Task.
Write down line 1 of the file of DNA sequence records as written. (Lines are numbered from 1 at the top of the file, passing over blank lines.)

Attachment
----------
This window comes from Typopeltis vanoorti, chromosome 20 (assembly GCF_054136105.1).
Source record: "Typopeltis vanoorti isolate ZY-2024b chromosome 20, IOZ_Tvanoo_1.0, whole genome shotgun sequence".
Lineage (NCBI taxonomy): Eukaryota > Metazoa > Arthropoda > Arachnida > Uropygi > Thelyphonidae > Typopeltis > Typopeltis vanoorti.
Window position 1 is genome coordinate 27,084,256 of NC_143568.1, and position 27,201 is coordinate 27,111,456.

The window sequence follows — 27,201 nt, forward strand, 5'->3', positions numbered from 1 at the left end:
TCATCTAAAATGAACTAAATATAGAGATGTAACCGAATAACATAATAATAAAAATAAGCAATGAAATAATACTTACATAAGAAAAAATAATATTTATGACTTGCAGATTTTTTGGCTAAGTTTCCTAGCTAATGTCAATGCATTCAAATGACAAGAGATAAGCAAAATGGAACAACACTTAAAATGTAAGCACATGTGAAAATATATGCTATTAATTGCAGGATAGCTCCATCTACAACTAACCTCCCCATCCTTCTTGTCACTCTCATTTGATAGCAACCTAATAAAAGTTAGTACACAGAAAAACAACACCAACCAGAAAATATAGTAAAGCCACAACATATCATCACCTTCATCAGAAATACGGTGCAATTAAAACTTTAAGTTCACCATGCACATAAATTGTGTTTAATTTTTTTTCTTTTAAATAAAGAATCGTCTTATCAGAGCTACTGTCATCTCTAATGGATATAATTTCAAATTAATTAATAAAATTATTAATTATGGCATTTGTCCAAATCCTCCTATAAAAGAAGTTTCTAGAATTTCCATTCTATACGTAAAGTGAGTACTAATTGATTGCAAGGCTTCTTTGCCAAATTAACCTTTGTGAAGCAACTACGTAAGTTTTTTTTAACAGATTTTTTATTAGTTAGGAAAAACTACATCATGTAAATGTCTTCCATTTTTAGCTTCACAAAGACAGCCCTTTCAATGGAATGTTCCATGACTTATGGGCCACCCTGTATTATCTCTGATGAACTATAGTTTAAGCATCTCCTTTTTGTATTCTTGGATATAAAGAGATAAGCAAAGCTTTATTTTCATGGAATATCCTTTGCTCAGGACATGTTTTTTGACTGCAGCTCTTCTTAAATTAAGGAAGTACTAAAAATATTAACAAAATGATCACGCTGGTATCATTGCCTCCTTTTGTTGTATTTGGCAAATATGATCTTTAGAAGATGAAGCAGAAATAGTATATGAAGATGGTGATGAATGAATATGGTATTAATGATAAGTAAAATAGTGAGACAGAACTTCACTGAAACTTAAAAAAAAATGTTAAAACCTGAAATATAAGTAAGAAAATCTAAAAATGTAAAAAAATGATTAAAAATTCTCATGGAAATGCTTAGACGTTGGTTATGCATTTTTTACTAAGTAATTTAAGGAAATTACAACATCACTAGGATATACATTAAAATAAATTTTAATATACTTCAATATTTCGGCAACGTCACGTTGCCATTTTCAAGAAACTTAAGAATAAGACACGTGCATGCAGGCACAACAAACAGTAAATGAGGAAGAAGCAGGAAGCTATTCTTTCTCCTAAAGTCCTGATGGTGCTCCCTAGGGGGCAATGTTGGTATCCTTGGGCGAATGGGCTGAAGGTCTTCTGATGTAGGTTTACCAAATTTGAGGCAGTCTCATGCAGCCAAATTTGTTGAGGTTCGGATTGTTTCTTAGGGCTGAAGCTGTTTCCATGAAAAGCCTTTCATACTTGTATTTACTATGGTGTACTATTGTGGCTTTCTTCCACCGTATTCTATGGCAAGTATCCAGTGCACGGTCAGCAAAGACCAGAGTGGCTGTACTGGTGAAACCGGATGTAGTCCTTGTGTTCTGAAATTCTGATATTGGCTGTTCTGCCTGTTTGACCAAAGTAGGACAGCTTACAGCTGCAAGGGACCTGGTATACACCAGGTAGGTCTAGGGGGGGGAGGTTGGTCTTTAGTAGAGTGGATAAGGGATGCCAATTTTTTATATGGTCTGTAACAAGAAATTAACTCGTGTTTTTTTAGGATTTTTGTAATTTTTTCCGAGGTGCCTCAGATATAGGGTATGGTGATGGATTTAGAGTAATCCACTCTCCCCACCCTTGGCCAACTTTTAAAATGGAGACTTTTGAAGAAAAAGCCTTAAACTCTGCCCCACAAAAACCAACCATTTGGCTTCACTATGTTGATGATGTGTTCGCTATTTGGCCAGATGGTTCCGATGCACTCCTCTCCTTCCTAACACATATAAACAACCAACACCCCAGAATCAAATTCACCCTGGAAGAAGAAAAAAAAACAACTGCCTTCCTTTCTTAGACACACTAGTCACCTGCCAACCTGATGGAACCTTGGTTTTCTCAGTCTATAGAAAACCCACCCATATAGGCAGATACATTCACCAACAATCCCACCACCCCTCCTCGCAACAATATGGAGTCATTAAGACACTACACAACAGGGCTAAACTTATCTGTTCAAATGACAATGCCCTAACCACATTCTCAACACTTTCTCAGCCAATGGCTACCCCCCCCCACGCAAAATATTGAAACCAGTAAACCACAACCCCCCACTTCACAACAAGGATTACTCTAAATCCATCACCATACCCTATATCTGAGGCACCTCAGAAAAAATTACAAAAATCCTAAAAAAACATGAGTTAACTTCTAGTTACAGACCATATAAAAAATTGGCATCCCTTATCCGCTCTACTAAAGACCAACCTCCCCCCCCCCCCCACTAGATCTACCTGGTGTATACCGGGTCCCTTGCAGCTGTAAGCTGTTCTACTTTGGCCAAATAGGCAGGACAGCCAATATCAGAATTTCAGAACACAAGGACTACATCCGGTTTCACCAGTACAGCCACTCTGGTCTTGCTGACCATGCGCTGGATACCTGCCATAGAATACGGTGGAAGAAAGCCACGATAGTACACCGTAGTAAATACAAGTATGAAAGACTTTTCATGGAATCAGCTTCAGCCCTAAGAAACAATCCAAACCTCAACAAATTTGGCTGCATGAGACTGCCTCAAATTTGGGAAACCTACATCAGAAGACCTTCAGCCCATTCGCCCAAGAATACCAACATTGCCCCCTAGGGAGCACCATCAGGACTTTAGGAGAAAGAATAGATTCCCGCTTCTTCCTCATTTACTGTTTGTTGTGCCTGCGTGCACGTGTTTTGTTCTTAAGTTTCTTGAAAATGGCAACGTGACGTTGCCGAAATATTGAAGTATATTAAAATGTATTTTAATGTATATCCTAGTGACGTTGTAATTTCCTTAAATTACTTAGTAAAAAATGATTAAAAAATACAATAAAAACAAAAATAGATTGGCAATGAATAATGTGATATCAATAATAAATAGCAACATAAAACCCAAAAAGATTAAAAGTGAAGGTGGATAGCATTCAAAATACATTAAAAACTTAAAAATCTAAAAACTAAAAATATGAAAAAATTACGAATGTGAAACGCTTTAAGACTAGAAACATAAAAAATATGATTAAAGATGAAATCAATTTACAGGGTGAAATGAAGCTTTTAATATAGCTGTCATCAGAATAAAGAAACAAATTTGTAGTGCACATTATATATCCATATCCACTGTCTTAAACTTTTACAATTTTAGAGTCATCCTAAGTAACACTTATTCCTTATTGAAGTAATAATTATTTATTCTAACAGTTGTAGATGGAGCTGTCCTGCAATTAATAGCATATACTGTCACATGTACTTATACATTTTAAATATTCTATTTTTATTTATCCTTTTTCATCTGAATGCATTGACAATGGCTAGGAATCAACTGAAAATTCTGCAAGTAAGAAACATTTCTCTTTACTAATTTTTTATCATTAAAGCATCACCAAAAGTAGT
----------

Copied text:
This window comes from Typopeltis vanoorti, chromosome 20 (assembly GCF_054136105.1).